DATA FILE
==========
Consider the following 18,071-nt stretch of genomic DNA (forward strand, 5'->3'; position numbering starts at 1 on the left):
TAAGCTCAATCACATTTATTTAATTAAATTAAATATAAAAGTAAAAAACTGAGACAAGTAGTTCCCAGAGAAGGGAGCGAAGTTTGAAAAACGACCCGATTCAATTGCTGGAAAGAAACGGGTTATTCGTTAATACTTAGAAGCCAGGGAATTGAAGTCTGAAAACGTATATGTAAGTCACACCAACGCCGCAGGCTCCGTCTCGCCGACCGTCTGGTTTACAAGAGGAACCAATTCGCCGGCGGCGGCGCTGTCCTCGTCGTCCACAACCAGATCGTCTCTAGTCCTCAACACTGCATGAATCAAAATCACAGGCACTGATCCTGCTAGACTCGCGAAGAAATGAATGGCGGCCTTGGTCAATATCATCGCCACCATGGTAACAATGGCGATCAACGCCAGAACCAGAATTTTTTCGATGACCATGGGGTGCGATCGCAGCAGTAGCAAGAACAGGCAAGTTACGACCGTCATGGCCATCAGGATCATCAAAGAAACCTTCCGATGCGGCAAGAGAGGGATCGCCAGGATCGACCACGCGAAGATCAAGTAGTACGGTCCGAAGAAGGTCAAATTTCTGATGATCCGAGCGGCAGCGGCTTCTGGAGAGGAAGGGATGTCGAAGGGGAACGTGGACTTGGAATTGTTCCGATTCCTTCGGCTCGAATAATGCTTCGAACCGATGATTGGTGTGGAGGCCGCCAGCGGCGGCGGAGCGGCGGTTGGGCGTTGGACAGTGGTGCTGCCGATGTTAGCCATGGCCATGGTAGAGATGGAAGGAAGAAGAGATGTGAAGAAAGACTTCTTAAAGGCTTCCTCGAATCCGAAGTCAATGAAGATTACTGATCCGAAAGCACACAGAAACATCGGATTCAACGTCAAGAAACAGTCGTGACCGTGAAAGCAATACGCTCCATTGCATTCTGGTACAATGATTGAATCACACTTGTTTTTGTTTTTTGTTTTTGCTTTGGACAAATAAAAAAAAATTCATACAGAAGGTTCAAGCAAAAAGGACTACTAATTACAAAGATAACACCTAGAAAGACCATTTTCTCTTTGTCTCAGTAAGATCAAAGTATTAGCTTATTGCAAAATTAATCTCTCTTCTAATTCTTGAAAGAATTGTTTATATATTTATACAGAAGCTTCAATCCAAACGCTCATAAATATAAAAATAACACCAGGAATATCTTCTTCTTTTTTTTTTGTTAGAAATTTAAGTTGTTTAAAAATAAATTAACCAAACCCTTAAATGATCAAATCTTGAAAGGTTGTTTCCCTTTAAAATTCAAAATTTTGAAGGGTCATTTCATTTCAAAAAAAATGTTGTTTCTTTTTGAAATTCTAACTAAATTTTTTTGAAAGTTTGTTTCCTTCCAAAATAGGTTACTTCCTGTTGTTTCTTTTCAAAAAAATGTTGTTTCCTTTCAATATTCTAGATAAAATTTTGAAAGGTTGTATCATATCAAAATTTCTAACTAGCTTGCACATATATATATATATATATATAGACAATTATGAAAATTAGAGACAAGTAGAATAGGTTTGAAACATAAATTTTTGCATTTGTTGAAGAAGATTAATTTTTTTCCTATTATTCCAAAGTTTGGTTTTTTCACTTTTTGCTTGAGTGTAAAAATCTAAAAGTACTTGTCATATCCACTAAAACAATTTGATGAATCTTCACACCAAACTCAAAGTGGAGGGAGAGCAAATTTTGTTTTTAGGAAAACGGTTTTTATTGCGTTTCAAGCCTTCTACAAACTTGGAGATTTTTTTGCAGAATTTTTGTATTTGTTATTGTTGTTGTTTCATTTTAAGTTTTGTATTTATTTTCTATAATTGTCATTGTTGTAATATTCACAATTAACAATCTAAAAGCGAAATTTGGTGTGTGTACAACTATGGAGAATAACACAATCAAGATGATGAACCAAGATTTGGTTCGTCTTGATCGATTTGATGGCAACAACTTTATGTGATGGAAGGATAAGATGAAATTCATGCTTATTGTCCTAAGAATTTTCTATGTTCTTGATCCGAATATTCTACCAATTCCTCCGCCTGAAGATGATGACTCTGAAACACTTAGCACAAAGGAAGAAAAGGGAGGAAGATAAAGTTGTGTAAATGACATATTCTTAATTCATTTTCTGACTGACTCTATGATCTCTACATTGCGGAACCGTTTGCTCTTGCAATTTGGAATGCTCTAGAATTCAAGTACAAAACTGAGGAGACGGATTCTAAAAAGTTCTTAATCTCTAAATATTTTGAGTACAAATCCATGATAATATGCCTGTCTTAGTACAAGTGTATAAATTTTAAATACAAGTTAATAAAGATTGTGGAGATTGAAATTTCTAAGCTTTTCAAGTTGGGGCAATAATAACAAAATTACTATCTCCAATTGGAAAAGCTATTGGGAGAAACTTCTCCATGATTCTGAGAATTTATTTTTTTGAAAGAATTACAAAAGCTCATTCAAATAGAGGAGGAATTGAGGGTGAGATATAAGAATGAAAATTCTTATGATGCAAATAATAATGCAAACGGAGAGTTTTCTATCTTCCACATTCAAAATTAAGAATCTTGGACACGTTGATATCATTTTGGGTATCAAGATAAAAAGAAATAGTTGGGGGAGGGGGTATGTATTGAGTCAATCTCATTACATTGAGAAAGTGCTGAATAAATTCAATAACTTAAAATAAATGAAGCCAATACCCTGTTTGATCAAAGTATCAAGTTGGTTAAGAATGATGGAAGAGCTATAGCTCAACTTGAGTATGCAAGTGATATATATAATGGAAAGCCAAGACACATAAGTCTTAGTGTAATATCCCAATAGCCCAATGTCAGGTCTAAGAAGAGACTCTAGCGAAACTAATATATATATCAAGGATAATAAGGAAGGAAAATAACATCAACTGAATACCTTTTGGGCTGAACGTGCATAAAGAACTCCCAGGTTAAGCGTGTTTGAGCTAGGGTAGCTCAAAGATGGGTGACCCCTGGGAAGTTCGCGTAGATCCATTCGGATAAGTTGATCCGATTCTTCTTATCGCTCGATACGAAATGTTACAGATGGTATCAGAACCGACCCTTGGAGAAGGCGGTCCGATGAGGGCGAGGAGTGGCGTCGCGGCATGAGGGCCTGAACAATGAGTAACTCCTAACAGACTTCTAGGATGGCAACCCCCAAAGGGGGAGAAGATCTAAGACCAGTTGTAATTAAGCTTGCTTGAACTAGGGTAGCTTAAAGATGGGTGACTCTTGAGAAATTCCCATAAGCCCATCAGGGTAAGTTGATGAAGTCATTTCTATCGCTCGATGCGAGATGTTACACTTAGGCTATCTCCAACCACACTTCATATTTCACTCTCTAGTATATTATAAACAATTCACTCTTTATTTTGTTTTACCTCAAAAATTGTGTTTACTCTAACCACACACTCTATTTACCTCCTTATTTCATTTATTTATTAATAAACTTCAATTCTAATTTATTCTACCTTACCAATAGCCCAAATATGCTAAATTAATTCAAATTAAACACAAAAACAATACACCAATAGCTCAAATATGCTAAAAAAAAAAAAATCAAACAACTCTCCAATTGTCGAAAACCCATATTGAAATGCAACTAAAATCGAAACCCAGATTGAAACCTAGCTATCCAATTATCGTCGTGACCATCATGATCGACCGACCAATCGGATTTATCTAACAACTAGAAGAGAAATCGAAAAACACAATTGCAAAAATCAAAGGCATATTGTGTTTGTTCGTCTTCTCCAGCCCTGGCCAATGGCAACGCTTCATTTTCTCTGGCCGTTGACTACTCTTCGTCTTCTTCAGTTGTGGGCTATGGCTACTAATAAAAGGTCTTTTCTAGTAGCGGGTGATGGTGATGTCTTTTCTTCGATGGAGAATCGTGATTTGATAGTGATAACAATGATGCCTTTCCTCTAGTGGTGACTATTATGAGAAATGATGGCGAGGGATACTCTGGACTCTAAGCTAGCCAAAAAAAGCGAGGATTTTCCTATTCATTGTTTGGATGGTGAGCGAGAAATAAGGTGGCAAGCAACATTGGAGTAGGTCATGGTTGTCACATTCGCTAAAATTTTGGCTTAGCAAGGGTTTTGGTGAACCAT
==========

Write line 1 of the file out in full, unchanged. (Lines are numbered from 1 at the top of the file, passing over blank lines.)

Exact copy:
Consider the following 18,071-nt stretch of genomic DNA (forward strand, 5'->3'; position numbering starts at 1 on the left):